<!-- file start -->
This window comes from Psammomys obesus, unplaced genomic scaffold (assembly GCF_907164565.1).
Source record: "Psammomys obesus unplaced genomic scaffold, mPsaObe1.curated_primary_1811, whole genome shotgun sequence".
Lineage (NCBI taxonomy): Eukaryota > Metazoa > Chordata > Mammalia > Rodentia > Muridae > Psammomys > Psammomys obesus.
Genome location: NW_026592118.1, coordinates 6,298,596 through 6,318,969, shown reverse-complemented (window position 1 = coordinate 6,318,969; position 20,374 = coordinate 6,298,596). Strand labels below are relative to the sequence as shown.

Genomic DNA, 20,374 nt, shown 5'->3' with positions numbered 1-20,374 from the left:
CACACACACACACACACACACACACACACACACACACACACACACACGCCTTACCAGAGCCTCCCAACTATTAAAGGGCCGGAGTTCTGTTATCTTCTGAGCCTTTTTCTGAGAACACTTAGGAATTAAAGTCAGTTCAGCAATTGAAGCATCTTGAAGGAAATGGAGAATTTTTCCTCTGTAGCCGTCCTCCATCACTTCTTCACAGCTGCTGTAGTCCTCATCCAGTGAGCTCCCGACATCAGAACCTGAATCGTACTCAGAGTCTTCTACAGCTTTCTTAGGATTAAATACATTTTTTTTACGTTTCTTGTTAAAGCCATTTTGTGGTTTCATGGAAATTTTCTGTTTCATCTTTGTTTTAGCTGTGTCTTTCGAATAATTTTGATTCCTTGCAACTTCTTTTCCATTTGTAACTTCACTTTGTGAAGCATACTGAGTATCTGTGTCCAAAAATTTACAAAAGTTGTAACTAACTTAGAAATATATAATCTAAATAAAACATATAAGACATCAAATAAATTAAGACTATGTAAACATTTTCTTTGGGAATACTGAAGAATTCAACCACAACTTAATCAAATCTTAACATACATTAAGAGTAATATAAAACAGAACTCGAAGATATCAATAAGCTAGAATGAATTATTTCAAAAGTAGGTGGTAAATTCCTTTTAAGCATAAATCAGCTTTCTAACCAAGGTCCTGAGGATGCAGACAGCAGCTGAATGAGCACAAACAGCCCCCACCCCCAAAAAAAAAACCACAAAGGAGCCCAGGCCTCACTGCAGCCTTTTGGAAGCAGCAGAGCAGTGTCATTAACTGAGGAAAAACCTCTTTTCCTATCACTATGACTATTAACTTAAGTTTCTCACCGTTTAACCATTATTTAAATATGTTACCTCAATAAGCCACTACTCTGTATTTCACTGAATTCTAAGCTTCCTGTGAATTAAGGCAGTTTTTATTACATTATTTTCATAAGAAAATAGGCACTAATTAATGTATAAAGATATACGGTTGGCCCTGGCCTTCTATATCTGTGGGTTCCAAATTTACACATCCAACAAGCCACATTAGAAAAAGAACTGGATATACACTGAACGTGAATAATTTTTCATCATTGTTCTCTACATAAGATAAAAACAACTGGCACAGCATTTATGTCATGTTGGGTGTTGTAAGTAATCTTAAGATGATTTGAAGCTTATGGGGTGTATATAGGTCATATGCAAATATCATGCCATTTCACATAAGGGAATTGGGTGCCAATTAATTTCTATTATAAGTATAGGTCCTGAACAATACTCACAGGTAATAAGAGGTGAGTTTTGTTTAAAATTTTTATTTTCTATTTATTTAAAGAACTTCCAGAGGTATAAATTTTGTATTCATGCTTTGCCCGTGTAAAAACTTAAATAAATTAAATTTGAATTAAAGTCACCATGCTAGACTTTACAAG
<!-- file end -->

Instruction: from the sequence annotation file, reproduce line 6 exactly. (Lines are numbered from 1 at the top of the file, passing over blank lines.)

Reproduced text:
CACACACACACACACACACACACACACACACACACACACACACACACGCCTTACCAGAGCCTCCCAACTATTAAAGGGCCGGAGTTCTGTTATCTTCTGAGCCTTTTTCTGAGAACACTTAGGAATTAAAGTCAGTTCAGCAATTGAAGCATCTTGAAGGAAATGGAGAATTTTTCCTCTGTAGCCGTCCTCCATCACTTCTTCACAGCTGCTGTAGTCCTCATCCAGTGAGCTCCCGACATCAGAACCTGAATCGTACTCAGAGTCTTCTACAGCTTTCTTAGGATTAAATACATTTTTTTTACGTTTCTTGTTAAAGCCATTTTGTGGTTTCATGGAAATTTTCTGTTTCATCTTTGTTTTAGCTGTGTCTTTCGAATAATTTTGATTCCTTGCAACTTCTTTTCCATTTGTAACTTCACTTTGTGAAGCATACTGAGTATCTGTGTCCAAAAATTTACAAAAGTTGTAACTAACTTAGAAATATATAATCTAAATAAAACATATAAGACATCAAATAAATTAAGACTATGTAAACATTTTCTTTGGGAATACTGAAGAATTCAACCACAACTTAATCAAATCTTAACATACATTAAGAGTAATATAAAACAGAACTCGAAGATATCAATAAGCTAGAATGAATTATTTCAAAAGTAGGTGGTAAATTCCTTTTAAGCATAAATCAGCTTTCTAACCAAGGTCCTGAGGATGCAGACAGCAGCTGAATGAGCACAAACAGCCCCCACCCCCAAAAAAAAAACCACAAAGGAGCCCAGGCCTCACTGCAGCCTTTTGGAAGCAGCAGAGCAGTGTCATTAACTGAGGAAAAACCTCTTTTCCTATCACTATGACTATTAACTTAAGTTTCTCACCGTTTAACCATTATTTAAATATGTTACCTCAATAAGCCACTACTCTGTATTTCACTGAATTCTAAGCTTCCTGTGAATTAAGGCAGTTTTTATTACATTATTTTCATAAGAAAATAGGCACTAATTAATGTATAAAGATATACGGTTGGCCCTGGCCTTCTATATCTGTGGGTTCCAAATTTACACATCCAACAAGCCACATTAGAAAAAGAACTGGATATACACTGAACGTGAATAATTTTTCATCATTGTTCTCTACATAAGATAAAAACAACTGGCACAGCATTTATGTCATGTTGGGTGTTGTAAGTAATCTTAAGATGATTTGAAGCTTATGGGGTGTATATAGGTCATATGCAAATATCATGCCATTTCACATAAGGGAATTGGGTGCCAATTAATTTCTATTATAAGTATAGGTCCTGAACAATACTCACAGGTAATAAGAGGTGAGTTTTGTTTAAAATTTTTATTTTCTATTTATTTAAAGAACTTCCAGAGGTATAAATTTTGTATTCATGCTTTGCCCGTGTAAAAACTTAAATAAATTAAATTTGAATTAAAGTCACCATGCTAGACTTTACAAG